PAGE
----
Acanthosis nigricans refers to a pigmentation disorder characterized by brown to black, thickened, velvety patches in different parts of the body.
It is most commonly seen in the neck, armpit, and groin. It may also be seen in knees, elbows, knuckles, palms and soles of feet.
This skin condition is not a disease in itself, but a symptom of an underlying medical condition like diabetes and obesity. In some cases, it is seen associated with cancer of internal organs like liver and stomach.
Treating the underlying medical conditions helps to control pigmentation and to restore normal skin conditions. It is found more commonly among Africans, Caribbean and Hispanics.
Darkening and thickening of the skin, particularly in the neck, armpit, and groin are the major symptoms of Acanthosis Nigricans. Skin changes appear gradually over a period of time, and may also be associated with itching.
Changes occur abruptly, if the condition is associated with cancer. The patches are usually dry and velvety in appearance. In some cases, skin tags may be found near the affected area.
The dry patches may also have small finger-like projections, known as papillomatosis, on the surface. If the skin discoloration occurs suddenly, it is better to consult a physician.
Insulin resistance – high levels of insulin in the blood trigger rapid proliferation of skin cells. The new cells thus formed have more amounts of pigment melanin which make the patch darker than the surrounding skin.
Obesity – this is one of the most common form of acanthosis. The patches are mostly found in adults, but may develop at any age. The patches regress once the person loses weight successfully.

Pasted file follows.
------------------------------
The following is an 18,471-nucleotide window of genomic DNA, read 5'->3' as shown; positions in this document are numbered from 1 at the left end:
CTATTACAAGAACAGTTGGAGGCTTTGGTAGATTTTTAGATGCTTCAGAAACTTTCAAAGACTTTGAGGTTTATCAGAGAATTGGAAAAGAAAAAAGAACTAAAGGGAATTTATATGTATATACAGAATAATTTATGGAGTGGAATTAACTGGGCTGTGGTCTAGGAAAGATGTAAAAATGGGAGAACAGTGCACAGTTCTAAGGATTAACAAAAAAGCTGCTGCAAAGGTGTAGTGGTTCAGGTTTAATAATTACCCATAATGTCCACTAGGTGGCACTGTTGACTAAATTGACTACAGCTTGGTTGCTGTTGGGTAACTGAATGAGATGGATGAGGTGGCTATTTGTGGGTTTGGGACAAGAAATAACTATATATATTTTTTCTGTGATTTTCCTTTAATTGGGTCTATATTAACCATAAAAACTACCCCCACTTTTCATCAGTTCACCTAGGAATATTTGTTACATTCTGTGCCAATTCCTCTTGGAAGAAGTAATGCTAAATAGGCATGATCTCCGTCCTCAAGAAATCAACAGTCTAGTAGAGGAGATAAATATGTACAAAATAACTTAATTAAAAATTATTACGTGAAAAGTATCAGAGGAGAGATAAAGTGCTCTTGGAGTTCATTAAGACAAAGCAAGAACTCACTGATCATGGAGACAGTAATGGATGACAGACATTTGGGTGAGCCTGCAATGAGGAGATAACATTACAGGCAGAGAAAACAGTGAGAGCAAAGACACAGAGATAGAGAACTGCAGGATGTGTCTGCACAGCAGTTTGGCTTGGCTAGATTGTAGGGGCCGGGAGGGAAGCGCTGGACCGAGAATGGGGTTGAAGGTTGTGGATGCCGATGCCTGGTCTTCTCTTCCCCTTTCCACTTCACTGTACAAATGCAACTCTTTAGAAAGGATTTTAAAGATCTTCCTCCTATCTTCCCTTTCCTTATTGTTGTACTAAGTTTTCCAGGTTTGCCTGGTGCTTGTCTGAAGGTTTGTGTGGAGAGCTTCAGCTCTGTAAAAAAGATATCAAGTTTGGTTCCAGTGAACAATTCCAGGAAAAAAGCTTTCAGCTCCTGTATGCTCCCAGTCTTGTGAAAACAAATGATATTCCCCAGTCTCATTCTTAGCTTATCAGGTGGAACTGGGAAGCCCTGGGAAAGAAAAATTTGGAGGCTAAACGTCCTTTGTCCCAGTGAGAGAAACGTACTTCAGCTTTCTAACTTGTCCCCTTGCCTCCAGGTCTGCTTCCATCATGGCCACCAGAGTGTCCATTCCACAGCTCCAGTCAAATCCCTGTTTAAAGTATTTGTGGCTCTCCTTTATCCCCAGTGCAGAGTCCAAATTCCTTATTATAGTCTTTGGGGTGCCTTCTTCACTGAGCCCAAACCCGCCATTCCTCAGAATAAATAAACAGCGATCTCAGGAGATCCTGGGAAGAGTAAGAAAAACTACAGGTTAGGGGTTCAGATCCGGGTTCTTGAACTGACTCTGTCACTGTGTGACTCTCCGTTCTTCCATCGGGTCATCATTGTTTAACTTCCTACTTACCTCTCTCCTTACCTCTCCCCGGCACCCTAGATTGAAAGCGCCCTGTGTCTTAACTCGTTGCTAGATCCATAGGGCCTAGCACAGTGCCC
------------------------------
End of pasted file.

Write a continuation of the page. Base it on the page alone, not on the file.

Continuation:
Syndromes – Acanthosis nigricans is associated with a number of syndromes like acromegaly, Barter syndrome, gigantism, bloom syndrome, and phenylketonuria.
Certain medications – medications like nicotinic acid, pituitary extract, and systemic corticosteroids are known to trigger patch formation. Discontinuation of the medicine helps to resolve the condition.
Hormonal disorder – disorders of endocrine glands also lead to acanthosis.
Cancer – pigmentation due to internal malignancy is one of the most worrisome form of acanthosis.
In some cases, this skin condition is inherited. The patches may start forming from early childhood, and often regresses by the 14-15 years of age.
4 Making a Diagnosis
Making a diagnosis of Acanthosis nigricans is done by physical examination.
This is important to differentiate acanthosis associated with cancer. In some cases a small patch of the skin may be taken for biopsy.
The only specific treatment towards Acanthosis nigricans is cosmetic correction of the dry patches.
Treating the underlying disease helps to regress pigmentation. The doctor may suggest to correct diabetes through medication and diet. If the skin condition is associated with obesity, losing weight is the solution.
If a certain medication is the cause of pigmentation, stopping the medication resolves acanthosis. A hereditary form of acanthosis may develop gradually and usually regress on its own.
Acanthosis caused by cancer is resolved by treatment of the tumor. To improve the appearance of the affected skin, a number of cosmetic procedures are available:
FindATopDoc is a trusted resource for patients to find the top doctors in their area. Be visible and accessible with your up to date contact
information, certified patients reviews and online appointment booking functionality.